When it comes to freedom of navigation (FON) in the South China Sea (SCS), one has to ask: Do we really have problems with FON in the South China Sea? After all, maritime trade, and the ordinary passage and transit of warships has never been affected. The question shows the necessity of addressing maritime security issues in the region using legal tools.
Another set of questions come to mind: Do we have appropriate laws to regulate these maritime security issues? Or is there a legal vacuum here? Given the 1982 United Nations Convention on the Law of the Sea (UNCLOS), along with many other multilateral and bilateral treaties, it’s hard to say yes. However, not all concerned states are parties to UNCLOS. Most states are parties to this maritime constitution, but a few states are not—notably the United States. This may lead to differing interpretations and application of the relevant laws.
In fact, this legal problem also crops up even among states that are party to the same treaties. Here I would like to discuss three key issues affecting how law is interpreted and applied in the SCS.
First, are states using the same benchmark? There is a question of “international” international law versus American international law. The former refers to universally applied international norms among the international community. The latter refers to rules of international law as interpreted and applied unilaterally by the US according its own understanding and by its own benchmarks.
Second, who interprets and applies international law, and how? Do states normally operate through diplomatic talks and communication? Or must they go to court for a third-party settlement? It is quite normal that states have all kinds of disputes, but how often do states resort to the legal process? Article 33 of the UN Charter stipulates that “[t]he parties to any dispute, the continuance of which is likely to endanger the maintenance of international peace and security, shall, first of all, seek a solution by negotiation, enquiry, mediation, conciliation, arbitration, judicial settlement, resort to regional agencies or arrangements, or other peaceful means of their own choice.” For all those peaceful settlement mechanisms, does there exist a priority among them? One more thing worth mentioning here is that overlapping international judicial organs leads to the fragmentation of international law.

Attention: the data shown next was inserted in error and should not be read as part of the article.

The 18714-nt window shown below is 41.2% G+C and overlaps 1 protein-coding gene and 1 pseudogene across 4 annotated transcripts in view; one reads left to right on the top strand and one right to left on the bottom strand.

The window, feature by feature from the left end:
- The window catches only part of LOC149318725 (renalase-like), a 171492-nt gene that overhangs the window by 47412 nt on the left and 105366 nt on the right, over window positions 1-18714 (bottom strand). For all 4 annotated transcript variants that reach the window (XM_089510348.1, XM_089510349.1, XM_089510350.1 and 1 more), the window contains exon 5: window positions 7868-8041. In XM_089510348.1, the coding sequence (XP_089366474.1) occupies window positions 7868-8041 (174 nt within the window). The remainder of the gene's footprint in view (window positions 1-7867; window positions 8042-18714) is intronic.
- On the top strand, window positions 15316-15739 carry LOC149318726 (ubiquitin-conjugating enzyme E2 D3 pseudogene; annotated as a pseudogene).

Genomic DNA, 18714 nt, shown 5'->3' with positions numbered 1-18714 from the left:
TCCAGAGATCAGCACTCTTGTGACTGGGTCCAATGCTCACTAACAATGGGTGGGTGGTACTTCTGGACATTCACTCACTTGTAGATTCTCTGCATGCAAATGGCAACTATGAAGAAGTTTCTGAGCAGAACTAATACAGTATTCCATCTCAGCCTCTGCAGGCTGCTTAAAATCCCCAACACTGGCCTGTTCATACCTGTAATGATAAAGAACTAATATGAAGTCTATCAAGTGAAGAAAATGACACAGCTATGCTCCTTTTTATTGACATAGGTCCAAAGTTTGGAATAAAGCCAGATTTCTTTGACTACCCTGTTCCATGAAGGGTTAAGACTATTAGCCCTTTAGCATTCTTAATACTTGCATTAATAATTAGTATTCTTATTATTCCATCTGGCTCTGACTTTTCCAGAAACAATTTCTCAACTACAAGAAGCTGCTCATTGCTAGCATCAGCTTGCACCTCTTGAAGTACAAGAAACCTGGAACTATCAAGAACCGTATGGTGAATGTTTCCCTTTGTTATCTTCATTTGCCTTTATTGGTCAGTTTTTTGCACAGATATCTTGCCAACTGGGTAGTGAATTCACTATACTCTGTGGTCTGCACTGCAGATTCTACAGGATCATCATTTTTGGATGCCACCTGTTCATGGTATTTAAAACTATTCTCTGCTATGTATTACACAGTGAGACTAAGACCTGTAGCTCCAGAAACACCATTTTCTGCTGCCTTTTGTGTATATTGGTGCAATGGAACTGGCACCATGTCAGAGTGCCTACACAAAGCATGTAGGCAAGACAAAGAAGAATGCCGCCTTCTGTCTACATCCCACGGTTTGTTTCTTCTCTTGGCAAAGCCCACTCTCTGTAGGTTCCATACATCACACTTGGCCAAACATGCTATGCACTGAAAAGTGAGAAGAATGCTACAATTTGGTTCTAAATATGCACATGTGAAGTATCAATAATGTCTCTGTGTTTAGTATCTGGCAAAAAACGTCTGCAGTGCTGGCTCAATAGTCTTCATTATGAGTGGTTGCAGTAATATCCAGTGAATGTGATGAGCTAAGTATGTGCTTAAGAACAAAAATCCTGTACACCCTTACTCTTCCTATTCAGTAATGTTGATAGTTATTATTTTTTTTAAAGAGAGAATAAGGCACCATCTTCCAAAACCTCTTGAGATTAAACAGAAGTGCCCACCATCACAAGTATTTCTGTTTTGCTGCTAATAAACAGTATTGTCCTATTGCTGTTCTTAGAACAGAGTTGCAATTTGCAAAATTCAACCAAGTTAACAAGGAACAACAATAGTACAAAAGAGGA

Third, among the issues pertaining to international maritime law, the distinction between warships and merchant ships—as highlighted by the right of warships to innocent passage through territorial waters — has been the most controversial aspect of UNCLOS. This point is clearly acknowledged in classical western readings by R.L. O’Connell, R.R. Churchill, and A.V. Lowe, to name just a few. However, there are a few scholars who disagree with this interpretation and even claim that the reverse interpretation better reflects customary international law. The argument against warships’ enjoying this right was succinctly put a century ago by Elihu Root, former US Secretary of State and US counsel in the Atlantic Coast Fisheries arbitration. Root had this to say in 1910: “Warships may not pass without consent into this zone, because they threaten. Merchant ships may pass and repass because they do not threaten.”